It's enough to make a value investor weep. I want to buy shares of 3-D printer maker Stratasys (NASDAQ:SSYS). Really, I do. But how can I possibly justify buying a stock that sells for 140 times earnings?

Calling all Trekkies
This maker of space-age, Star Trek-reminiscent "3-dimensional printers" used by companies as diverse as Nike (NYSE:NKE), Garmin (NASDAQ:GRMN), and Deere (NYSE:DE) reported Q4 and full-year 2009 earnings Wednesday morning, and the news was pretty ugly, folks. Sales for the year dropped 21%, while profits simply plunged -- down 69% year over year.

Yet there was good news to report as well. In Q4, the Great Recession let up the pressure on Stratasys' sales a bit; they dropped "only" 18%. Profits, meanwhile, were actually up 20% year over year, as Stratasys booked $0.12 per share in earnings. Operating cash flow perked up as well, clocking in at $11.3 million for the quarter -- 80% as much cash as Stratasys had generated in the previous three quarters combined.

And that's just the start …
So there was good news as well as bad. But absolutely none of it matters -- not Stratasys' bad full-year sales, nor its improved Q4 earnings. What matters with this company is what will happen over the next five years, when Stratasys expects to enjoy 500% sales growth as its new partnership with Hewlett-Packard (NYSE:HPQ) gets under way.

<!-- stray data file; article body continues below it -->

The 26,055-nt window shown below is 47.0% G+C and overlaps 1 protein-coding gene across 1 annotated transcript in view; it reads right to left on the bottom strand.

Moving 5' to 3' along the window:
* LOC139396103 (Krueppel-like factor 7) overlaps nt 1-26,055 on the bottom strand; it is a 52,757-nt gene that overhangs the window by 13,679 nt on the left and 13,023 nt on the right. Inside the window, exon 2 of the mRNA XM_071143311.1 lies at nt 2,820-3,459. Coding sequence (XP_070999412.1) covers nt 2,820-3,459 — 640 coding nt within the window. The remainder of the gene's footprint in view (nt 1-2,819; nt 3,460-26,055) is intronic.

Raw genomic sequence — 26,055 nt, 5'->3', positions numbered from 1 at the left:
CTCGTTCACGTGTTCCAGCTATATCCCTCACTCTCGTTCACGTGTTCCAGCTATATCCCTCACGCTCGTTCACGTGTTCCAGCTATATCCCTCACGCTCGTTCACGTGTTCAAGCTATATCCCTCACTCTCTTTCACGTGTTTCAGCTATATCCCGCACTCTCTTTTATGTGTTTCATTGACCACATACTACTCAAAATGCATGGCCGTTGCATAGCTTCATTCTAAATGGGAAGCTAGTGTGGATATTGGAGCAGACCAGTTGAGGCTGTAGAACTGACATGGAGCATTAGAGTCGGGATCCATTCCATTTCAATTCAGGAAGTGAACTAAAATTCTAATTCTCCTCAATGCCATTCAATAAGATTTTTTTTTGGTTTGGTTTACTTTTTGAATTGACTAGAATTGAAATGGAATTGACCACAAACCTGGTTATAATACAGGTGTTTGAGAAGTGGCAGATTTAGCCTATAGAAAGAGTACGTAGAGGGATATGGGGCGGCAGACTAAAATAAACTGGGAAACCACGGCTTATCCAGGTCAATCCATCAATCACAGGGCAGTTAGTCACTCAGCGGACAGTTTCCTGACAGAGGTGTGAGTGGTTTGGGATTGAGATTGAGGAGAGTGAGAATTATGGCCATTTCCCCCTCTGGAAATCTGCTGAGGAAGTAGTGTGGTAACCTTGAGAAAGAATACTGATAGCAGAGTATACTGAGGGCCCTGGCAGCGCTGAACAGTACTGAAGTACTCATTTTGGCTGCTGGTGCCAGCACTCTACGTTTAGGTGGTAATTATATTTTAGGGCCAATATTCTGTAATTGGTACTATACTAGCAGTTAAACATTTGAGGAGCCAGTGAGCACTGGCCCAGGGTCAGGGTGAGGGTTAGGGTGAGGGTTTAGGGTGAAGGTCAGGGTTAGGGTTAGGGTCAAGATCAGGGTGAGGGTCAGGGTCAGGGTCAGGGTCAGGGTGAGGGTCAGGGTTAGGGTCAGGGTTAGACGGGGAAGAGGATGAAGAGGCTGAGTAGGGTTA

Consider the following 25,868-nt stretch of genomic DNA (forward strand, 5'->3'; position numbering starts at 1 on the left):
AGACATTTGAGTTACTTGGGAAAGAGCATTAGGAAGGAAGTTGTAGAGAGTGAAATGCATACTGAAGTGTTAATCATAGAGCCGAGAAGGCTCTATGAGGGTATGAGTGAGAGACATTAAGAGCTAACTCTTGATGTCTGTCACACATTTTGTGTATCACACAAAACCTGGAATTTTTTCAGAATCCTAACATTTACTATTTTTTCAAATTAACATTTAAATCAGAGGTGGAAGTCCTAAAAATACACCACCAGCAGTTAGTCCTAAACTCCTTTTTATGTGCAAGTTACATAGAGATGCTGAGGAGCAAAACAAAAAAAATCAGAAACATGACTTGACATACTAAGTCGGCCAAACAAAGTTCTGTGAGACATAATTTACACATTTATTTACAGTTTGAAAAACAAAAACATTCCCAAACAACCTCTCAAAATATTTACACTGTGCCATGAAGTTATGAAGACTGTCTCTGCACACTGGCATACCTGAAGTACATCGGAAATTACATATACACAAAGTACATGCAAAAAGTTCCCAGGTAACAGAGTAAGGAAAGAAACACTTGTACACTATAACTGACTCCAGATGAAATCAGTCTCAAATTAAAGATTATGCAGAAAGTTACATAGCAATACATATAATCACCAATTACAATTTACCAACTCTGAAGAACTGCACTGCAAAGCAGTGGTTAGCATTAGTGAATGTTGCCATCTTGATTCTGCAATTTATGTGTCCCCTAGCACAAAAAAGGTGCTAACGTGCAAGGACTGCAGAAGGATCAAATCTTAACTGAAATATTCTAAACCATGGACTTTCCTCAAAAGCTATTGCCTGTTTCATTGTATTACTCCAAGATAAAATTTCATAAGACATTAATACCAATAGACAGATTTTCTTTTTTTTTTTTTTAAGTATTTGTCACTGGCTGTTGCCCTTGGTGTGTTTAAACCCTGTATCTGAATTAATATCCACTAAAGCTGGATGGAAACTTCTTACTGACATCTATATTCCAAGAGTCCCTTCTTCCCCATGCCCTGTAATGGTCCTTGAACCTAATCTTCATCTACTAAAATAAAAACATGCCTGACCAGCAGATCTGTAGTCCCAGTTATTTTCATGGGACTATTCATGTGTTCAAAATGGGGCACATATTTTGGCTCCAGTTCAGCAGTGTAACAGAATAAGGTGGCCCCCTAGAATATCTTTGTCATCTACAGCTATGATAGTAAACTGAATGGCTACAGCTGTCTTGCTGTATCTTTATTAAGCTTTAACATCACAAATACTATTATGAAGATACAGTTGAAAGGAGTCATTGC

Stratasys had little new to say about the H-P collaboration in its earnings release (and that's OK -- it told us plenty last month). But it did give us a glimpse into why H-P sees so much potential in this market, describing how Autodesk (NASDAQ:ADSK) recently used its design software in conjunction with Stratasys' 3-D printers to produce a "full-scale turbo-prop aircraft engine model."

Tracking down the original press release on this project (it happened in December), I discovered that the project involved the production and assembly of 188 separate components over the course of six and a half weeks, at a cost of about $25,000. According to Autodesk, this was more than five times faster than it would ordinarily take to produce a full-size model -- at a cost savings of 97%!

Foolish takeaway
Cost savings like the ones Autodesk describes make me almost believe Stratasys can achieve the near-40% annual sales growth it predicts over the next five years. The product's just that good.

I only wish the price were a little bit better.

Fool contributor Rich Smith doesn't have a position in any company named above, but Stratasys is a Motley Fool Rule Breakers selection, and The Fool owns shares of and has covered calls on Autodesk. The Motley Fool has a disclosure policy.